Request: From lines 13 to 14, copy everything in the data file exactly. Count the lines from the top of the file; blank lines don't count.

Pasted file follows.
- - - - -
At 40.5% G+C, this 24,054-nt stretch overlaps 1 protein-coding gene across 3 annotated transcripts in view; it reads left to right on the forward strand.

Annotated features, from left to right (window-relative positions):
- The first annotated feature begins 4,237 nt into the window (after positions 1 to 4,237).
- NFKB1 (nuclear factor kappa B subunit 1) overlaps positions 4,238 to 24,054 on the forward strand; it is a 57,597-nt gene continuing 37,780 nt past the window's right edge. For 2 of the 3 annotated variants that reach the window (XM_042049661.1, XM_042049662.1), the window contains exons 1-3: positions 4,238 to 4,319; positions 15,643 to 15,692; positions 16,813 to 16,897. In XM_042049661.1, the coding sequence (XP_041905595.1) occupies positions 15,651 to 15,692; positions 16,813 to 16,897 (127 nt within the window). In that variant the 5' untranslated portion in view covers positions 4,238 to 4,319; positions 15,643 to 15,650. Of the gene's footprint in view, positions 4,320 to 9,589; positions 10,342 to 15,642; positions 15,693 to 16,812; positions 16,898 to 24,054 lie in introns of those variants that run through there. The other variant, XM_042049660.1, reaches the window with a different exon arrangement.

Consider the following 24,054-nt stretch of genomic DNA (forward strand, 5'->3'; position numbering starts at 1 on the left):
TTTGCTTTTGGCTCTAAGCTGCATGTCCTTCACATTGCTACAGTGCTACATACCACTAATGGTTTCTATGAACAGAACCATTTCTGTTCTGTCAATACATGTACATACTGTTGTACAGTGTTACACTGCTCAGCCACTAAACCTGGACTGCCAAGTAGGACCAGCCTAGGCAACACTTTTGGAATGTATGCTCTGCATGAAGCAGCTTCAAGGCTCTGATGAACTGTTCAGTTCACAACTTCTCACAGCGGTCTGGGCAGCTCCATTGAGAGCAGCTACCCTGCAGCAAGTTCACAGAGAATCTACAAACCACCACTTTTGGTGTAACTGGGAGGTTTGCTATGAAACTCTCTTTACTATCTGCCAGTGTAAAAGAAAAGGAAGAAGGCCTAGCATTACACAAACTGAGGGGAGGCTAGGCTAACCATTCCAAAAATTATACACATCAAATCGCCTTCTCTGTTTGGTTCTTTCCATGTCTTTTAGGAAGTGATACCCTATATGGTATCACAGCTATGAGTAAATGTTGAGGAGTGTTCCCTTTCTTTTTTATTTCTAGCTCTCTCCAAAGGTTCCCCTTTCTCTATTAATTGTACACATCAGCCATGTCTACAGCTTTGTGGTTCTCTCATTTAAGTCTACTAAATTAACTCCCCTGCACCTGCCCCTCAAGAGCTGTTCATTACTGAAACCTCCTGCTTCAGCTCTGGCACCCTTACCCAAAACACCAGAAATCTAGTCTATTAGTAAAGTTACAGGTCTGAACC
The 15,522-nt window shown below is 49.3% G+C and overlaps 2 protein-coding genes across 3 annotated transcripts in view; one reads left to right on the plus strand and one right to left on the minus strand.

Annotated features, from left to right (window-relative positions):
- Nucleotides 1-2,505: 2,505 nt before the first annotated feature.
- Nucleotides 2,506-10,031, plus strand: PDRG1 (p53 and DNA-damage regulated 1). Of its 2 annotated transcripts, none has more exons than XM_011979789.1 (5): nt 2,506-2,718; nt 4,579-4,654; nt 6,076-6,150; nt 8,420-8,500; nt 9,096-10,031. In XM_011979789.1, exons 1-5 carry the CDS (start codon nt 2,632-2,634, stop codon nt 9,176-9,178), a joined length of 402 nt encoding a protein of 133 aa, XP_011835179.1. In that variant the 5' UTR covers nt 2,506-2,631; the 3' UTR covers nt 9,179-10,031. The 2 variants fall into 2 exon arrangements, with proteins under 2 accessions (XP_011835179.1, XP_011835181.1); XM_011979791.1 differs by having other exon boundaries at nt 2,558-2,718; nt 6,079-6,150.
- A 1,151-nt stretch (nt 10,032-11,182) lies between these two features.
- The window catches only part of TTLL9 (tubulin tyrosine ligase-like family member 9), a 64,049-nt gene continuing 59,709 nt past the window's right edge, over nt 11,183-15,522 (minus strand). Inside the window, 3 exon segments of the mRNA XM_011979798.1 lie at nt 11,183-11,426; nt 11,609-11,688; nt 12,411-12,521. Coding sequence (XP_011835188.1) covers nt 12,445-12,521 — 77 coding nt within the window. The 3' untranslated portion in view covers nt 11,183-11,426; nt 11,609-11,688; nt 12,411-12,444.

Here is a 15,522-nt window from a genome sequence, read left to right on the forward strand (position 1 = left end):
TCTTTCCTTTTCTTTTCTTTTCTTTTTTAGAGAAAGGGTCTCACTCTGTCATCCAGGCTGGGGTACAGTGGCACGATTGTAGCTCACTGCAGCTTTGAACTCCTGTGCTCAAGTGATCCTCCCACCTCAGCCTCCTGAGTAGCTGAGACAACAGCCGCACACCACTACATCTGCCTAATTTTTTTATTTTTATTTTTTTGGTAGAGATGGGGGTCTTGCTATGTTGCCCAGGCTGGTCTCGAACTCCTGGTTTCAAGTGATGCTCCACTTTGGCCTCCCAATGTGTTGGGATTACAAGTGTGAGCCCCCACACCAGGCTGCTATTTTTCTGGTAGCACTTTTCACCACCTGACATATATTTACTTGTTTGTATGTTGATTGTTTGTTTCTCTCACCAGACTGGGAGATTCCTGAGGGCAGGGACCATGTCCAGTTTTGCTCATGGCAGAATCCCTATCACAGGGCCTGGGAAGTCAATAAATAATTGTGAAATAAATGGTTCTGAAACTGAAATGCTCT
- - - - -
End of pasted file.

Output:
Here is a 15,522-nt window from a genome sequence, read left to right on the forward strand (position 1 = left end):
TCTTTCCTTTTCTTTTCTTTTCTTTTTTAGAGAAAGGGTCTCACTCTGTCATCCAGGCTGGGGTACAGTGGCACGATTGTAGCTCACTGCAGCTTTGAACTCCTGTGCTCAAGTGATCCTCCCACCTCAGCCTCCTGAGTAGCTGAGACAACAGCCGCACACCACTACATCTGCCTAATTTTTTTATTTTTATTTTTTTGGTAGAGATGGGGGTCTTGCTATGTTGCCCAGGCTGGTCTCGAACTCCTGGTTTCAAGTGATGCTCCACTTTGGCCTCCCAATGTGTTGGGATTACAAGTGTGAGCCCCCACACCAGGCTGCTATTTTTCTGGTAGCACTTTTCACCACCTGACATATATTTACTTGTTTGTATGTTGATTGTTTGTTTCTCTCACCAGACTGGGAGATTCCTGAGGGCAGGGACCATGTCCAGTTTTGCTCATGGCAGAATCCCTATCACAGGGCCTGGGAAGTCAATAAATAATTGTGAAATAAATGGTTCTGAAACTGAAATGCTCT